The session was moderated by Parimal Kashyap and Ayushi Tiwari.
Digest of the Session
The session kicked off with an intense discussion on the role of the seat in international commercial arbitrations. Members raised several points in favour of having a designated seat in international arbitrations. Most of the arguments stemmed from the supervisory role that courts of the ‘seat’ play in the process (for example: appointment of arbitrators in arbitrations; granting interim relief etc.)
As we understood the varying role of the seat in institutional and ad-hoc arbitrations, we discussed a few cases where arbitrators determined the seat before the commencement of the arbitration proceedings. (Eg: Imax Corporation vs M/S E-City Entertainment (I))
Before discussing the theory of delocalization, annulment of awards at the seat of arbitration was discussed. This discussion was followed by a brief overview of development that states have made in bringing uniformity during enforcement of the foreign arbitral award. In this course, the journey from Geneva Protocol of 1923 and the Geneva Convention to more popular instruments such as the New York Convention and finally, the UNCITRAL Model Law was discussed. Some light was also thrown on the ICSID Convention as well as a few regional conventions that were aimed to harmonize enforcement of foreign awards (Eg: Panama Convention, European Convention)
It was realised that the international arbitration regime has witnessed a positive shift in terms of uniformity in the past sixty years (especially post-1985 after the Model Law came into the picture). However, there still remained a lot of peculiar localised norms that hindered enforcement of awards at the transnational level.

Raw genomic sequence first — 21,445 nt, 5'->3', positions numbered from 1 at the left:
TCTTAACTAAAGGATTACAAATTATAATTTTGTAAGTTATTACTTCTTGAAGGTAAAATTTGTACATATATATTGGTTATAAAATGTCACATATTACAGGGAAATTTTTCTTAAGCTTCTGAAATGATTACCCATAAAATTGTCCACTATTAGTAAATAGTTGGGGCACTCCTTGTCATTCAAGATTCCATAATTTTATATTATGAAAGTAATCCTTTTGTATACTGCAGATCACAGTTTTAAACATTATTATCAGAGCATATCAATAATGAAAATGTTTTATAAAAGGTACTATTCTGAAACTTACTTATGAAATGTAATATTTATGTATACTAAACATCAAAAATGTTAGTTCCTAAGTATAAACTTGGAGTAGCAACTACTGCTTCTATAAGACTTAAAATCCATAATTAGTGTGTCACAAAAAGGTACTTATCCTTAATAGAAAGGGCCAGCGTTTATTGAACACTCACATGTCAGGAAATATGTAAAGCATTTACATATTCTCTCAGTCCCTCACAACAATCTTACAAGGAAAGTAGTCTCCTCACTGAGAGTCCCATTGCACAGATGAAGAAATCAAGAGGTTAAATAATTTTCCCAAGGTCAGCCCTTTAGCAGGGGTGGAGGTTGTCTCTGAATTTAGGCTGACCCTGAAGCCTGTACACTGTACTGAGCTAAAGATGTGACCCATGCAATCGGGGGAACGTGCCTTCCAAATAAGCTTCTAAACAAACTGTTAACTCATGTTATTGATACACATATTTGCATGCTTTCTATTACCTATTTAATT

The Moderators introduced the concept of delocalisation and why the theory could be relevant for modern-day international arbitration. We then debated the viability of the application of the theory in the current regime.
Since, the theory advocates for zero intervention of courts in the arbitral process until the enforcement of the award, it seemed difficult for us to imagine arbitrations getting efficiently concluded in a ‘delocalised regime’. We were reminded of the short discussion that we had on the importance of having ‘lex arbitri’ during arbitrations. It was concluded that for institutional arbitration, the theory might still work in certain situation but it will leave ad-hoc arbitration extremely vulnerable.
Leaving the question open, we examined certain cases from different jurisdictions where delocalisation was encountered. In the case of France, a very favourable result was observed. French Courts in a variety of cases have shown no recourse to the decision taken by the courts of the ‘seat’ during enforcement of the awards. In the case of the US, among many decisions, the ruling in Chromalloy was discussed. After analysing recent cases on the matter, it was concluded that the Chromalloy was merely an exception in the US rather than the rule. Lastly, we moved to the UK where it was found that the country shows no regards to the theory of delocalisation and identify awards from the ‘seat’ of the tribunal.
We then discovered the distinction that civil law countries make from common law countries in treating a foreign award. Civil law countries, owing to their monist nature, see arbitral awards as a product of ‘international justice’. On the other hand, the common law countries (due to their dualist nature) seem to place a very strong emphasis on the role of the place of arbitration and its connection to the arbitral award.
We also discussed the case study of 18th century Belgium that put delocalisation in practice but failed miserably because it made parties insecure. So, the question that arrived was whether parties prefer to have a ‘judiciary-free arbitration’? There cannot be a straight answer to this question.